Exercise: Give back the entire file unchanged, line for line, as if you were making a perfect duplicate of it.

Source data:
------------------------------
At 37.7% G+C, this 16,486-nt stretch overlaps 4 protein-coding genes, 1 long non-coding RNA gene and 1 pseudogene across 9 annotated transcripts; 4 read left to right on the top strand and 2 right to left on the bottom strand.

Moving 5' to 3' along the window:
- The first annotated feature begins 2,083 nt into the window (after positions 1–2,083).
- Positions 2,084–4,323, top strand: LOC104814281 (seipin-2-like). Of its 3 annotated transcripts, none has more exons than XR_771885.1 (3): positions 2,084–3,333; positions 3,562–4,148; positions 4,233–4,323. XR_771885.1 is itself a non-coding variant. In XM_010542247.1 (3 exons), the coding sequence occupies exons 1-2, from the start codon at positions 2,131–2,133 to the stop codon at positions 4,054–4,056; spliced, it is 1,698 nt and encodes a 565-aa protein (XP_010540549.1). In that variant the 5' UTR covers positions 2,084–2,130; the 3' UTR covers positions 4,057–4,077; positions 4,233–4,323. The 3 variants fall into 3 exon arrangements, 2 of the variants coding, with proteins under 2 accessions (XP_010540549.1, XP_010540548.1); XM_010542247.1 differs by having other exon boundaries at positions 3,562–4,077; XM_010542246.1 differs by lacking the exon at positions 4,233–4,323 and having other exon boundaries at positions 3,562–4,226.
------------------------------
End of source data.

At 37.7% G+C, this 16,486-nt stretch overlaps 4 protein-coding genes, 1 long non-coding RNA gene and 1 pseudogene across 9 annotated transcripts; 4 read left to right on the top strand and 2 right to left on the bottom strand.

Moving 5' to 3' along the window:
- The first annotated feature begins 2,083 nt into the window (after positions 1–2,083).
- Positions 2,084–4,323, top strand: LOC104814281 (seipin-2-like). Of its 3 annotated transcripts, none has more exons than XR_771885.1 (3): positions 2,084–3,333; positions 3,562–4,148; positions 4,233–4,323. XR_771885.1 is itself a non-coding variant. In XM_010542247.1 (3 exons), the coding sequence occupies exons 1-2, from the start codon at positions 2,131–2,133 to the stop codon at positions 4,054–4,056; spliced, it is 1,698 nt and encodes a 565-aa protein (XP_010540549.1). In that variant the 5' UTR covers positions 2,084–2,130; the 3' UTR covers positions 4,057–4,077; positions 4,233–4,323. The 3 variants fall into 3 exon arrangements, 2 of the variants coding, with proteins under 2 accessions (XP_010540549.1, XP_010540548.1); XM_010542247.1 differs by having other exon boundaries at positions 3,562–4,077; XM_010542246.1 differs by lacking the exon at positions 4,233–4,323 and having other exon boundaries at positions 3,562–4,226.